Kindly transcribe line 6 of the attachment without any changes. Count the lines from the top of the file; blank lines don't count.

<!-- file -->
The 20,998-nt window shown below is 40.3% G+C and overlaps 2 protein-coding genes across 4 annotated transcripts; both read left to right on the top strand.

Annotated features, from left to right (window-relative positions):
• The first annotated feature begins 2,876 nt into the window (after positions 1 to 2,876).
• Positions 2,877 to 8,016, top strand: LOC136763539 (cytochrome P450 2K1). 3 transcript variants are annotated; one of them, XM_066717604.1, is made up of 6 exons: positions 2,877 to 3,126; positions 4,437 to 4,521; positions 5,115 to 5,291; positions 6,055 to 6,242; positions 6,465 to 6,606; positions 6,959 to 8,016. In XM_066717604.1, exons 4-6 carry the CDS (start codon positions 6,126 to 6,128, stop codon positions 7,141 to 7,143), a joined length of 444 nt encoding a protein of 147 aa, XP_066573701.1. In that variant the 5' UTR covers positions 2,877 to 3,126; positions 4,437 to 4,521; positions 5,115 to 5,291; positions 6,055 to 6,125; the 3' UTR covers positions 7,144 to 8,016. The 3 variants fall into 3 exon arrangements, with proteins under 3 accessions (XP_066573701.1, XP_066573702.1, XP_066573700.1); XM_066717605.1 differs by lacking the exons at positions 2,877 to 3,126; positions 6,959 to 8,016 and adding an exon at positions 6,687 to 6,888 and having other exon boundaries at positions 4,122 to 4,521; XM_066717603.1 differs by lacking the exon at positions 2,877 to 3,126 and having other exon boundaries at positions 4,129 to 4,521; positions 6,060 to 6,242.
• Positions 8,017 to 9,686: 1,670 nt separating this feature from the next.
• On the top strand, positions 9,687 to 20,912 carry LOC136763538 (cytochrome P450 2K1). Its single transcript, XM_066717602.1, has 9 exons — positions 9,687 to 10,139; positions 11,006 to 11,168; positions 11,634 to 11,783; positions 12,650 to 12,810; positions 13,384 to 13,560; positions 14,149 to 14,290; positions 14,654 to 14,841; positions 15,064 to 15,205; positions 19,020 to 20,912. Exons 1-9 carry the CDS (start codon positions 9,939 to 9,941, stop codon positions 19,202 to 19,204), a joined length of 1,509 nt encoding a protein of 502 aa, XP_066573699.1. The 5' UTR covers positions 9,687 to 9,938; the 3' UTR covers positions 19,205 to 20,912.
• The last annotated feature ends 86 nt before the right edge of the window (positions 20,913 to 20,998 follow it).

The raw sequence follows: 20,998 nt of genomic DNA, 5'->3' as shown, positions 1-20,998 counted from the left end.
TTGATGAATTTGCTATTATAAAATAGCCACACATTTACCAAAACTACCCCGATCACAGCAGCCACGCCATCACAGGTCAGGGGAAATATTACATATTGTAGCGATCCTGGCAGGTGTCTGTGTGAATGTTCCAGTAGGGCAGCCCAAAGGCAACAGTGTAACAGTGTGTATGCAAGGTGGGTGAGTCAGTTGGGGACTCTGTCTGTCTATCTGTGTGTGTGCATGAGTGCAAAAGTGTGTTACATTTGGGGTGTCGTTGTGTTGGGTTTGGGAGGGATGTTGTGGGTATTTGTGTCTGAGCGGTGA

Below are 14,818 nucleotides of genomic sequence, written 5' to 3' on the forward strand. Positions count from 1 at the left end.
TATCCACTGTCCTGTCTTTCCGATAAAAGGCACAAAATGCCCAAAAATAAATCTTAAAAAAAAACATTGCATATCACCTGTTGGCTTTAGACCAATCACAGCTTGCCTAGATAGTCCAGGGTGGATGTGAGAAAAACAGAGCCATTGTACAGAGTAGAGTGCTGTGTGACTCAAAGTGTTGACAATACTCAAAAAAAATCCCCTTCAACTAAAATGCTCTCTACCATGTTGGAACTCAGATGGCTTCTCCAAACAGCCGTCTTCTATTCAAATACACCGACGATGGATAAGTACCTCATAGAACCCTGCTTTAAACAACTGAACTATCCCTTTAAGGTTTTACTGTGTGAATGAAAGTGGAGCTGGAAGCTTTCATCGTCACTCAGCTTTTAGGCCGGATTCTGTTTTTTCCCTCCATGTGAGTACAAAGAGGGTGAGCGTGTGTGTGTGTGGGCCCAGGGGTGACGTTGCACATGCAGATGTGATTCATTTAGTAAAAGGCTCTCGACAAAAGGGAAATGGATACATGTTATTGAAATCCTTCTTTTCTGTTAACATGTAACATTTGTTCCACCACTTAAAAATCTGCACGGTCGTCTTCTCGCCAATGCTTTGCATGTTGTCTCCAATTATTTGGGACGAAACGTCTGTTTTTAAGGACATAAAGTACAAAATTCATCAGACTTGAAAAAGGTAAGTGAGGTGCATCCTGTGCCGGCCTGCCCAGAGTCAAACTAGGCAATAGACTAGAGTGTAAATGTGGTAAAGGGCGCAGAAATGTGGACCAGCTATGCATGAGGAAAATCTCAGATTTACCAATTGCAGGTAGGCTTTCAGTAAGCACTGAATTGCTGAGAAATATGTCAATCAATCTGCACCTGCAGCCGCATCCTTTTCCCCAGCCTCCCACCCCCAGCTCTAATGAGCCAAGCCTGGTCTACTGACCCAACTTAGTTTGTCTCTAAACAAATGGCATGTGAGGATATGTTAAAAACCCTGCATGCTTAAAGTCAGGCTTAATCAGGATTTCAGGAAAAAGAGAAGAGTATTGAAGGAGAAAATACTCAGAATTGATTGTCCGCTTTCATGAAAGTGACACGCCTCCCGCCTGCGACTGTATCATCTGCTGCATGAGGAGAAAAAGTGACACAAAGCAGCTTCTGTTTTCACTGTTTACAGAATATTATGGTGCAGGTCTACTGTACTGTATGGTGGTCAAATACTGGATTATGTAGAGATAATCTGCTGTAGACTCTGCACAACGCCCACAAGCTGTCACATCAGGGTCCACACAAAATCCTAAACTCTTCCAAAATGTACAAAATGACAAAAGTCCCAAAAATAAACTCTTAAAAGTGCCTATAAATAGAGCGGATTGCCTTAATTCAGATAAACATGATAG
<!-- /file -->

• On the top strand, positions 9,687 to 20,912 carry LOC136763538 (cytochrome P450 2K1). Its single transcript, XM_066717602.1, has 9 exons — positions 9,687 to 10,139; positions 11,006 to 11,168; positions 11,634 to 11,783; positions 12,650 to 12,810; positions 13,384 to 13,560; positions 14,149 to 14,290; positions 14,654 to 14,841; positions 15,064 to 15,205; positions 19,020 to 20,912. Exons 1-9 carry the CDS (start codon positions 9,939 to 9,941, stop codon positions 19,202 to 19,204), a joined length of 1,509 nt encoding a protein of 502 aa, XP_066573699.1. The 5' UTR covers positions 9,687 to 9,938; the 3' UTR covers positions 19,205 to 20,912.